Archive for 'judaism'

From Lisbon to Katrina to Haiti (Part 2)

Hello friends!

Here is the rest of the article I wrote on the theological implications of Hurricane Katrina. I hope the material will clarify our earlier discussion regarding the Haiti earthquake.

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According to the religious leaders cited in the previous posting, God never left the Flood Business–despite the Scriptural verse that says the exact opposite! “WHEN the LORD smelled the sweet odor, he said to himself: “Never again will I doom the earth because of ...

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“Lady Wisdom–the Firstborn Daughter of Creation”

Sometime during the fifth or fourth century B.C.E., the Wisdom/Sophia tradition began to infiltrate Jewish religious sensibilities. At first it was introduced as a series of epigrams containing proverbial wisdom; however, in theological terms, the notion of Sophia came to personify God’s own wisdom. Over the centuries, this new concept influenced generations of Jewish thinkers and mystics—especially during the medieval period when Jewish thought renewed its historic love affair with Greek wisdom. Abraham Ibn Ezra (c. 1089–1164) asserts that the ...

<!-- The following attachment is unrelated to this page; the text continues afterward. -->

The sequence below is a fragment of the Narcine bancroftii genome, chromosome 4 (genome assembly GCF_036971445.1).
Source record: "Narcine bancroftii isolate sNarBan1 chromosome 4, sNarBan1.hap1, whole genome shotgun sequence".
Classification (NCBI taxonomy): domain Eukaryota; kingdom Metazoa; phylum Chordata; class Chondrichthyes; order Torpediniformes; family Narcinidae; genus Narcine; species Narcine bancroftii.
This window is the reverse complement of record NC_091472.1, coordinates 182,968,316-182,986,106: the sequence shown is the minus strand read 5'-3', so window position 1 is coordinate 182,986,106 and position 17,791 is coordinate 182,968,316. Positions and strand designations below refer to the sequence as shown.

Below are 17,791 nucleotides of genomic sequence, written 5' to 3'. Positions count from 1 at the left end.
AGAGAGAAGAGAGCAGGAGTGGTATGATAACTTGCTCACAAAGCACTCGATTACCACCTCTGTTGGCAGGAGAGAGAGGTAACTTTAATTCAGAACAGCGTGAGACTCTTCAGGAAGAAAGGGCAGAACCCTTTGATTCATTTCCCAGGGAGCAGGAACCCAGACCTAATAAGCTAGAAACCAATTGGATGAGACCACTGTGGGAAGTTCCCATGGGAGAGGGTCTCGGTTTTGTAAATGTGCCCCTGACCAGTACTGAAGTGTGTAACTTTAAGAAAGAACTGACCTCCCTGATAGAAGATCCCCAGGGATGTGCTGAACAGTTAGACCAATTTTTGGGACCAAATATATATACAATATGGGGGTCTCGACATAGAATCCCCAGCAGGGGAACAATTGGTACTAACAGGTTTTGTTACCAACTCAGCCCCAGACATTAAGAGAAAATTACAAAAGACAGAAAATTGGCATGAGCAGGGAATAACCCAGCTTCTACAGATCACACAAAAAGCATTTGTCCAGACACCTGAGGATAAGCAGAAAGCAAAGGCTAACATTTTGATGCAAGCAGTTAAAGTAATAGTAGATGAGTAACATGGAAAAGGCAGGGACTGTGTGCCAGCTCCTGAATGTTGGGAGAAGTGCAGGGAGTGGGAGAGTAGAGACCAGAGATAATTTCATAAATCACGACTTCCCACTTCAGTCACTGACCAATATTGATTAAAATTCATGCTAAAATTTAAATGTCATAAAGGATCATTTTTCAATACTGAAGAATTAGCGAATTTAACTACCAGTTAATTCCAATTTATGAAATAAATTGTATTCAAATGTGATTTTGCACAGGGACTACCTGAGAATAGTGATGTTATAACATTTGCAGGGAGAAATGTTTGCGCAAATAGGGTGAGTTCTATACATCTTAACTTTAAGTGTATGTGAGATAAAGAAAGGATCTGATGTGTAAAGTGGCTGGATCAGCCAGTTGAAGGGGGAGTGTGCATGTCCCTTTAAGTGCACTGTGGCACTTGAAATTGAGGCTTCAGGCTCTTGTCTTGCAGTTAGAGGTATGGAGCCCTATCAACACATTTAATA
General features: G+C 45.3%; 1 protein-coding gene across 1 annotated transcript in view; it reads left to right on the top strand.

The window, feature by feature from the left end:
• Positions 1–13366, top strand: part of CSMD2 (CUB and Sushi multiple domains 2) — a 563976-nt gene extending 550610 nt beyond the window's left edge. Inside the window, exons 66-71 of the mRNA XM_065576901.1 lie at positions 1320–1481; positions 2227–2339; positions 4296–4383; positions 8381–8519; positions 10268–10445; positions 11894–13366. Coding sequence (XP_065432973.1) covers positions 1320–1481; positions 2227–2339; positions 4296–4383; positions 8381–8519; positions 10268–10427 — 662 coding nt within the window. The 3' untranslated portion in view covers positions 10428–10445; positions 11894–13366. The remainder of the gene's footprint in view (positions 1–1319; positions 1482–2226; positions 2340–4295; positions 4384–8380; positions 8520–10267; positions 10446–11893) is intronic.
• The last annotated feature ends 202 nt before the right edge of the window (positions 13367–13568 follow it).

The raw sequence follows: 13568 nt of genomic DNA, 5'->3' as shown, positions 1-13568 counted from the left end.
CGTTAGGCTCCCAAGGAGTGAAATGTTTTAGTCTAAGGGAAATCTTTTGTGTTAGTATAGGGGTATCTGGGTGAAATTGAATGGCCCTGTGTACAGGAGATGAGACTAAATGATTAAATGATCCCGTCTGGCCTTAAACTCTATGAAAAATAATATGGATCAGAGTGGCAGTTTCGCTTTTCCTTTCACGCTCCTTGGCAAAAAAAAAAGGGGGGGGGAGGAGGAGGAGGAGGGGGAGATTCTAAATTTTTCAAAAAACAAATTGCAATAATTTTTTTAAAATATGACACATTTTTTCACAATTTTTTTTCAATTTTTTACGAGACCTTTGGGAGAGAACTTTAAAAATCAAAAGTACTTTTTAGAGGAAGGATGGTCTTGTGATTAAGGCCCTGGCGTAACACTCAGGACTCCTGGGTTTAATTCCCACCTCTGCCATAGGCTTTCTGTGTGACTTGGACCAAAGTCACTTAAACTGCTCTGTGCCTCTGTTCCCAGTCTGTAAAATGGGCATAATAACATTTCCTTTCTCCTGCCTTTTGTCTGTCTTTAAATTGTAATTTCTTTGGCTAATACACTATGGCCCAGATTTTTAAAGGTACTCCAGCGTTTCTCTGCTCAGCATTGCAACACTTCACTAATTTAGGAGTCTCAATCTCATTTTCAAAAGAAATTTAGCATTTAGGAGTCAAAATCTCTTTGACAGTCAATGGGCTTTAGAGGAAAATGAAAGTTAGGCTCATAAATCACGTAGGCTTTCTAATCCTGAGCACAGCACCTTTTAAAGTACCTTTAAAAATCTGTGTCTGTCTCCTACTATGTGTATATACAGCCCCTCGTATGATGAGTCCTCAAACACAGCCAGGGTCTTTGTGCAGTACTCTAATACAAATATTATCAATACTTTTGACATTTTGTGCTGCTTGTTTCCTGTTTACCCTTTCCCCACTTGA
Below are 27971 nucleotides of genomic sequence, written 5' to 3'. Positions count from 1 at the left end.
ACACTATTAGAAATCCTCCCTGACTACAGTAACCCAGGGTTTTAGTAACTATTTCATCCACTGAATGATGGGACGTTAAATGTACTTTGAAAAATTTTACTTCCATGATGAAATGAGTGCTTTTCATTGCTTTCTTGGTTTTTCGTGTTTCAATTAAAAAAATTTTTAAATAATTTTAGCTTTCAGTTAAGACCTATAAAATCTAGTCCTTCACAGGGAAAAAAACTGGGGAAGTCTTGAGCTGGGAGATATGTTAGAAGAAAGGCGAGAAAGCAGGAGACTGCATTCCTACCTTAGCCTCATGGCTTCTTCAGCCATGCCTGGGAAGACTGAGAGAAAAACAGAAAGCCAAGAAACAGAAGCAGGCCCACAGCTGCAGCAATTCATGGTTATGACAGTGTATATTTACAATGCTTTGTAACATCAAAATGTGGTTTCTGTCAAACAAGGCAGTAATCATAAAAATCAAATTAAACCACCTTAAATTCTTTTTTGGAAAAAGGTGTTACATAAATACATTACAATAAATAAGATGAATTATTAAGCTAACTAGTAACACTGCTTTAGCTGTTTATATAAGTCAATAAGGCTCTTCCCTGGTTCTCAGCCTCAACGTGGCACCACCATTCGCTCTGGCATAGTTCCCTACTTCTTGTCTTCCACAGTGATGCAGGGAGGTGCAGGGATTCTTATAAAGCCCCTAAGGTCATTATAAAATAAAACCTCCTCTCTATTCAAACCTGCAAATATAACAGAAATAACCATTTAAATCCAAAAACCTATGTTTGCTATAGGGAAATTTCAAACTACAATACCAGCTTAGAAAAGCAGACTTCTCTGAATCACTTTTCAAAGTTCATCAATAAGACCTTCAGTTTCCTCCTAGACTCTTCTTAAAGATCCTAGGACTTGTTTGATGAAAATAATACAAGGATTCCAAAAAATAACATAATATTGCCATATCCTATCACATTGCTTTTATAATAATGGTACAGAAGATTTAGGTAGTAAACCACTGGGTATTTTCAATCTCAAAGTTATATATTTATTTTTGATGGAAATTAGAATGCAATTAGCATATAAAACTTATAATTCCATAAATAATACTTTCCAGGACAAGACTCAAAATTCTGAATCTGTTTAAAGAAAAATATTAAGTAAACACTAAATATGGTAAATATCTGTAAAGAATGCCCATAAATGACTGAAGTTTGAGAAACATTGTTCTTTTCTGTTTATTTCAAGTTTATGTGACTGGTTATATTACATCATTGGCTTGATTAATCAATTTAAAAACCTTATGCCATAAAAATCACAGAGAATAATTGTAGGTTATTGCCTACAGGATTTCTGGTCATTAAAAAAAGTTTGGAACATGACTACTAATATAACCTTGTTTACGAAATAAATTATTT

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Who Is a Jew? Court Ruling in Britain Raises an Important Question

The Orthodox attempt to create a monopoly is not just a coercive religious force acting in Israel where the Haredi rabbis impose their will whenever they feel like it. Haredism is attempting to flex its muscle in Great Britain, as an English court is faced with one of the most important discrimination cases of modern times in English history.

Here’s the background to the case. A Jewish father married a woman who had a conservative conversion; by all accounts this family ...

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Can a woman serve as a Mohel?

Q. One of my congregants asked me a wonderful question. In Orthodox Judaism can a woman perform Brit Milah (ritual circumcision)?

I wrote back,

“ You have asked a great question! There is a controversy in tractate Avodah Zarah 27a regarding this very issue between Daru bar Papa who cites in the name of Rav and Rabbi Yochanan. Here is the substance of the argument. Daru b. Papa held that only someone who is obligated to observe the precept of circumcision can ...

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The Halitzah Ceremony– And Its Modern Ethical Challenges

As mentioned earlier the levirate marriage takes place between a widow who’s husband died childless and his brother (known as the levir); halitzah (“removal”) is a ceremony that releases the woman from the obligation of Levirate marriage, allowing her to marry someone else.

Although Levirate marriage itself no longer is practiced, traditional Jews still require halitzah, formally releasing the widow from the biblically required union with her brother-in-law. The widow appears before a tribunal of five people–three of whom happen to ...

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